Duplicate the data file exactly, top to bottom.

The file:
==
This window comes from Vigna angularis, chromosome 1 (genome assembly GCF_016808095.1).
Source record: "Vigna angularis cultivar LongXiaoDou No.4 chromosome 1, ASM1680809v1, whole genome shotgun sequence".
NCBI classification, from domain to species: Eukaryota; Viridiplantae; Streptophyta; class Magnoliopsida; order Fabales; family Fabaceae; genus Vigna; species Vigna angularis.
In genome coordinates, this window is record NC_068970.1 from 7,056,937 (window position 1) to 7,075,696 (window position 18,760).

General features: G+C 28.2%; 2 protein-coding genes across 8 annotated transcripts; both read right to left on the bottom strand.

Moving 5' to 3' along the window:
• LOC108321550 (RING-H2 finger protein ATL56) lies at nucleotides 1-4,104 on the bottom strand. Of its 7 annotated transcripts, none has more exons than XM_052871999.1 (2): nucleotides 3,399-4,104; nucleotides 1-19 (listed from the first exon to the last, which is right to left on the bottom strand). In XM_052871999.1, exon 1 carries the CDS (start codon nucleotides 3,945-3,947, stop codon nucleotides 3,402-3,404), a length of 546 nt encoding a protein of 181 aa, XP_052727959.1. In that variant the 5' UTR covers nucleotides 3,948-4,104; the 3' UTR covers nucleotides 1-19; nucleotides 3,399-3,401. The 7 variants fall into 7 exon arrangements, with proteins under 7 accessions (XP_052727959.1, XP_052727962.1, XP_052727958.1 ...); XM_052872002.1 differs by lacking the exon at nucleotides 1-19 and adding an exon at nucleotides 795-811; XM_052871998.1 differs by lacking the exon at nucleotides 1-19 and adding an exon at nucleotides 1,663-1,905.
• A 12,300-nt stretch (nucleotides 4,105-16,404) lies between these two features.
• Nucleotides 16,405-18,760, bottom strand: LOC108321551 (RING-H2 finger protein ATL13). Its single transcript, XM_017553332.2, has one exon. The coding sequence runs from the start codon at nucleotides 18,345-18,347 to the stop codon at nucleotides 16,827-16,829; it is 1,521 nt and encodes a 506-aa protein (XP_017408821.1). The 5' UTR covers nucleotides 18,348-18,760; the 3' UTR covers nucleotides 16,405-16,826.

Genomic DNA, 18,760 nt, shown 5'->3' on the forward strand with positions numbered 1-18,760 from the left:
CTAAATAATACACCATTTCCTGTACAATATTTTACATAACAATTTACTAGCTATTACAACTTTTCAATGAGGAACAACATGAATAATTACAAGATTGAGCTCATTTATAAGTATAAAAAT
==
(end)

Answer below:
This window comes from Vigna angularis, chromosome 1 (genome assembly GCF_016808095.1).
Source record: "Vigna angularis cultivar LongXiaoDou No.4 chromosome 1, ASM1680809v1, whole genome shotgun sequence".
NCBI classification, from domain to species: Eukaryota; Viridiplantae; Streptophyta; class Magnoliopsida; order Fabales; family Fabaceae; genus Vigna; species Vigna angularis.
In genome coordinates, this window is record NC_068970.1 from 7,056,937 (window position 1) to 7,075,696 (window position 18,760).

General features: G+C 28.2%; 2 protein-coding genes across 8 annotated transcripts; both read right to left on the bottom strand.

Moving 5' to 3' along the window:
• LOC108321550 (RING-H2 finger protein ATL56) lies at nucleotides 1-4,104 on the bottom strand. Of its 7 annotated transcripts, none has more exons than XM_052871999.1 (2): nucleotides 3,399-4,104; nucleotides 1-19 (listed from the first exon to the last, which is right to left on the bottom strand). In XM_052871999.1, exon 1 carries the CDS (start codon nucleotides 3,945-3,947, stop codon nucleotides 3,402-3,404), a length of 546 nt encoding a protein of 181 aa, XP_052727959.1. In that variant the 5' UTR covers nucleotides 3,948-4,104; the 3' UTR covers nucleotides 1-19; nucleotides 3,399-3,401. The 7 variants fall into 7 exon arrangements, with proteins under 7 accessions (XP_052727959.1, XP_052727962.1, XP_052727958.1 ...); XM_052872002.1 differs by lacking the exon at nucleotides 1-19 and adding an exon at nucleotides 795-811; XM_052871998.1 differs by lacking the exon at nucleotides 1-19 and adding an exon at nucleotides 1,663-1,905.
• A 12,300-nt stretch (nucleotides 4,105-16,404) lies between these two features.
• Nucleotides 16,405-18,760, bottom strand: LOC108321551 (RING-H2 finger protein ATL13). Its single transcript, XM_017553332.2, has one exon. The coding sequence runs from the start codon at nucleotides 18,345-18,347 to the stop codon at nucleotides 16,827-16,829; it is 1,521 nt and encodes a 506-aa protein (XP_017408821.1). The 5' UTR covers nucleotides 18,348-18,760; the 3' UTR covers nucleotides 16,405-16,826.

Genomic DNA, 18,760 nt, shown 5'->3' on the forward strand with positions numbered 1-18,760 from the left:
CTAAATAATACACCATTTCCTGTACAATATTTTACATAACAATTTACTAGCTATTACAACTTTTCAATGAGGAACAACATGAATAATTACAAGATTGAGCTCATTTATAAGTATAAAAAT